Most people snore every now and then. But for some, snoring may turn into a chronic problem indicating an underlying health condition, such as sleep apnea.

Symptoms Indicating Obstructive Sleep Apnea

If snoring is accompanied by any of the following symptoms, then the individual may have a sleep disorder called obstructive sleep apnea (OSA):

  • Excessive daytime sleepiness
  • Difficulty focusing during the day
  • Morning headaches
  • Restless sleep
  • Gasping, choking or snorting at night
  • Chest pain at night
  • High blood pressure
  • Loud snoring that disrupts partner’s sleep
  • Breathing pauses during sleep that are noticed by someone else
  • Poor attention span, behavioral problems or poor performance in school

Individuals with OSA snore loudly and then stop or nearly stop breathing for a period of time. This pause in breathing may cause the individual to wake up with a loud snort or gasping sound. This pattern of breathing may occur many times during the night and even all night.

OSA causes disturbances in sleep, leading to a light and nonrestorative sleep. Individuals experiencing any of these symptoms should speak to their doctor to find out if the snoring may be associated with obstructive sleep apnea.

Children who snore loudly may also have OSA. Their symptoms may be caused by enlarged tonsils or obesity, leading to a narrow airway.

Contact Us Today

What Causes Snoring?

Snoring may be caused by excess weight, alcohol consumption, allergies, a cold, or anatomy of the mouth and sinuses.

As the body moves into a deep sleep, the muscles in the soft palate, tongue, and throat relax to the point of partially blocking the airway and vibrating. As the airway becomes more narrow, the airflow becomes more forceful, increasing vibrations and causing loud snoring.

The following factors may influence or lead to snoring:

  • Sleep position. Sleeping on the back may lead to loud snoring because gravity narrows the airway.
  • Alcohol consumption. Alcohol relaxes the throat muscles and weakens the body’s natural defenses against airway obstruction.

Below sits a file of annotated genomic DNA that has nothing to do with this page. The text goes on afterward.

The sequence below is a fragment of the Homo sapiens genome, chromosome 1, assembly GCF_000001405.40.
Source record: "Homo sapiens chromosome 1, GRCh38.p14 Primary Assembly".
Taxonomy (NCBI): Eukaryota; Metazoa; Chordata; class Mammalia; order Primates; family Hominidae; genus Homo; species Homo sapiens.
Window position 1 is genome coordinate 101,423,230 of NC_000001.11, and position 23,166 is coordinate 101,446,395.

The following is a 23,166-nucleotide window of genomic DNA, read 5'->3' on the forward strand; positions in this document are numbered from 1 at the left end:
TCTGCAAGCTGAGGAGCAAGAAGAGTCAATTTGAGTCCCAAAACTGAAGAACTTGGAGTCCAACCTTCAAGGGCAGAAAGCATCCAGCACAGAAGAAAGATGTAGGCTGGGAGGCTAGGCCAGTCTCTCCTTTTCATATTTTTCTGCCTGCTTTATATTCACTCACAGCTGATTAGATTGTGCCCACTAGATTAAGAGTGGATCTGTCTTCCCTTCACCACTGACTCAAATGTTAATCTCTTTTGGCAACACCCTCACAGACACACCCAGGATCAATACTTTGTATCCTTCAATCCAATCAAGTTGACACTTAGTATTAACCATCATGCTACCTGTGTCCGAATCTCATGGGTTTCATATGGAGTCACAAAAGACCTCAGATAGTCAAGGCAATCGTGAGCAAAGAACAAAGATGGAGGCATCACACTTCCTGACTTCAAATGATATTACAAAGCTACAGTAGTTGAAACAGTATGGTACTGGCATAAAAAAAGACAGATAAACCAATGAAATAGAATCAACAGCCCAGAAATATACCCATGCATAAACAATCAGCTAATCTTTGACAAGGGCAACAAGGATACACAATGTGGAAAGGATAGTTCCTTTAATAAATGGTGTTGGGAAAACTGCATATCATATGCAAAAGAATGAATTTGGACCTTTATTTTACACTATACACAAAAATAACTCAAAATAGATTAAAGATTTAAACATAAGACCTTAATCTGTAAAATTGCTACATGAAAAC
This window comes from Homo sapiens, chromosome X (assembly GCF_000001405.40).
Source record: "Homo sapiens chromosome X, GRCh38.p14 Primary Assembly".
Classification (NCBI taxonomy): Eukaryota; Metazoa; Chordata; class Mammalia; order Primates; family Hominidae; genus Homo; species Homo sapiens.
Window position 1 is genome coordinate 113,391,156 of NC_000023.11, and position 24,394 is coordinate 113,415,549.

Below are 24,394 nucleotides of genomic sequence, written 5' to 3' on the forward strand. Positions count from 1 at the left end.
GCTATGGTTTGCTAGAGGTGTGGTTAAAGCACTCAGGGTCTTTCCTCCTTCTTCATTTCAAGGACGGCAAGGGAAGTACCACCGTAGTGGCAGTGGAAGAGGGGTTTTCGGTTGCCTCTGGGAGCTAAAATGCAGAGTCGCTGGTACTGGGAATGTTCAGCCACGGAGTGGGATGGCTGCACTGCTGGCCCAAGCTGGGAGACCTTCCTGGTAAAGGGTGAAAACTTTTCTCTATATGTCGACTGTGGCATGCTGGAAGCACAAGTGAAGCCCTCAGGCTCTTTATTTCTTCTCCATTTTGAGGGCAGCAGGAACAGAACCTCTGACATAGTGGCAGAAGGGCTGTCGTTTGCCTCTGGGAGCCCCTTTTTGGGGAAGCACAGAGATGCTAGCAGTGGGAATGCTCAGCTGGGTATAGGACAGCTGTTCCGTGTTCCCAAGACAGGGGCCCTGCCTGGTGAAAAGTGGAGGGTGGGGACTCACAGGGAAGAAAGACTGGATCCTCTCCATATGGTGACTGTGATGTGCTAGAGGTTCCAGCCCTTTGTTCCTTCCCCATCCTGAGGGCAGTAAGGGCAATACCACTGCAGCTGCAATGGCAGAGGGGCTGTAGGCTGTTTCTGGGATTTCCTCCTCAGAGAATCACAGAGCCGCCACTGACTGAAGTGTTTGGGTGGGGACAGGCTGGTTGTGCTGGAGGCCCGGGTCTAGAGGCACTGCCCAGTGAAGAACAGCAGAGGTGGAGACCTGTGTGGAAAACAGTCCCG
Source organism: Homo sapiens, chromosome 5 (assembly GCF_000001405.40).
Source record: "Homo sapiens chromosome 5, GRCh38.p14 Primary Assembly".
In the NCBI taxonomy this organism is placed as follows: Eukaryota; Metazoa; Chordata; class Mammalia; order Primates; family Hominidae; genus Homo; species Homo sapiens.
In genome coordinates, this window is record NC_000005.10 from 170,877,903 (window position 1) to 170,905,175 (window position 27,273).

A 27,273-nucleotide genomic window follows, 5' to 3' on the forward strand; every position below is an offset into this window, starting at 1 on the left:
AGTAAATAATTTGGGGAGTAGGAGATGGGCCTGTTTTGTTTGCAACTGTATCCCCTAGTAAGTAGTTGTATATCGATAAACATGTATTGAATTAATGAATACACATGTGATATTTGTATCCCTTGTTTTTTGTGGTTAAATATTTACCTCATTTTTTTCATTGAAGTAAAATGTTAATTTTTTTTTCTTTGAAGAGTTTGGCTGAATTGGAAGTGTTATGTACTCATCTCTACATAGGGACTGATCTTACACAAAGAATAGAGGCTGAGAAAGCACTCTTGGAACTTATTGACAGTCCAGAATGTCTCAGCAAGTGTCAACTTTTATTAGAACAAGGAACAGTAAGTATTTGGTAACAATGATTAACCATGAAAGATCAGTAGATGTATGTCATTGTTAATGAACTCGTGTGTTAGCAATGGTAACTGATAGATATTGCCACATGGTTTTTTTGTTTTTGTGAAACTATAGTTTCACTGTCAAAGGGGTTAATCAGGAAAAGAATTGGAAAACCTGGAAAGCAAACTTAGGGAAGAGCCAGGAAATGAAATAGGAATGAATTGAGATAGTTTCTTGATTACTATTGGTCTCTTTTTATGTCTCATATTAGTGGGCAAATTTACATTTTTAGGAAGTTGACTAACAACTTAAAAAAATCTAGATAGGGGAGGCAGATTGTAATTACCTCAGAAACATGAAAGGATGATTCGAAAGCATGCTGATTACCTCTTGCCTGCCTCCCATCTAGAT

• Nasal problems. A crooked septum or chronic nasal congestion may increase the likelihood of snoring.
  • Sleep deprivation. Lack of sleep may cause increased throat relaxation.
  • Mouth anatomy. Individuals who are overweight may have extra tissue in the back of the throat causing a narrow airway. Having a low, thick, and soft palate can also narrow the airway.

Risk Factors for Snoring

Some individuals may be more likely to snore if they:

  • Are male
  • Are overweight or obese
  • Have a narrow airway
  • Drink alcohol
  • Have nasal problems
  • Have a family history of snoring or obstructive sleep apnea

Complications of Snoring

Chronic snoring may negatively affect a partner’s sleep and lead to poor mood and other consequences. If snoring is associated with obstructive sleep apnea, then the individual may be at increased risk of:

  • Being sleepy during the day
  • Being frequently angry or frustrated
  • Having a hard time concentrating
  • High blood pressure, heart conditions, and stroke
  • Behavior problems such as aggression, or learning problems in children
  • Falling asleep while driving and getting into an accident


Patients experiencing symptoms of obstructive sleep apnea should schedule a visit with their primary physician as soon as possible to identify the cause and begin treatment.